I don't disagree with this, but barring any "need" to flee (and I agree we have the technology now, but not the desire), the reality is, few species, if any, would chose to build such a ship until it became not just technologically capable, but outright easy (in relative terms). There will--hopefully--be a day when we do the same (and I don't buy into the antagonistic alien shtick) when we'll just prance about out of curiosity. Again, any species capable of undertaking the same, wouldn't need to eliminate entire worlds just to "restock" the ship. They'd come around out of curiosity more than anything, so on this we agree, but I just don't think that they (or us for that matter) will resemble their earlier intelligent ancestors. The technology is just too tempting and the "abilities" and "tools" gained through such changes are too wild to ignore.

~String
 
If there is a deliberate man-made threat to the survival of mankind in this century, it is the unabated hostility of Abrahamists toward one another.
What about radical environmentalists? I've seen more than one person on this very board postulate that the earth would be better off without the human race. Put that feeling together with a knowledge of genetic engineering and/or virology and it could spell big trouble. The movie 12 Monkeys portrayed a future in which 99% of the human race had been wiped out by just such an idiot.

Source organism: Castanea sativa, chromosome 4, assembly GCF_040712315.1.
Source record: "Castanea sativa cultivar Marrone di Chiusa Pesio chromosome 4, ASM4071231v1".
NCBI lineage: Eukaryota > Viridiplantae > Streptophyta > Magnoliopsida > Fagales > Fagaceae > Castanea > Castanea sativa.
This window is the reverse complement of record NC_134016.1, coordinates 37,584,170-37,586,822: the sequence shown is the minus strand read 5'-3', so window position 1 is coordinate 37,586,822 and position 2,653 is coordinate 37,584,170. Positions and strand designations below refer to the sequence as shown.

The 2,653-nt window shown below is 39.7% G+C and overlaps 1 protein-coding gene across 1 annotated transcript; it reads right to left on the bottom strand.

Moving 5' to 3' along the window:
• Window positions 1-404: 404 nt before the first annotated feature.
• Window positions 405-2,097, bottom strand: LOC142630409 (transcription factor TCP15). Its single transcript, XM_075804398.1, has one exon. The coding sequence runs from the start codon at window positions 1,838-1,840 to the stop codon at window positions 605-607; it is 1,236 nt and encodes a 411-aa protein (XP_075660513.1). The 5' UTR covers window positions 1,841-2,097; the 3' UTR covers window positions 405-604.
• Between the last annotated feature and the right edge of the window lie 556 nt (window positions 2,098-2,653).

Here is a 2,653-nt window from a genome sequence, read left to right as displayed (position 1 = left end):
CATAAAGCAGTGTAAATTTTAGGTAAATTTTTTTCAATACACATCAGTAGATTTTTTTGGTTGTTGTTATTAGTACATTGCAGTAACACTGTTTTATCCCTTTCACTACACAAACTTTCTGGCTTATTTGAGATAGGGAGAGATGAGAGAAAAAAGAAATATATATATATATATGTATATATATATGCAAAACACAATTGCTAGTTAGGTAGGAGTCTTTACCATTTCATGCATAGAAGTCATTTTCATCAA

Any species that is capable of traveling the interstellar void will be thousands, if not millions of years more advanced than us. More than likely they will have left their pesky organic existence behind and become something unimaginably different and more than likely not needing a flimsy planet for anything at all. The fact is: Any species that survives that long will have moved so far beyond us as to not care or need this planet having become inorganic to survive the journey.
That's one possiblity. Another is, as Fraggle suggested, that the generation ship was launched at a time when the species was not that much more advanced than us. And, in subsequent years, hasn't advanced much more owing to the small population aboard the ship.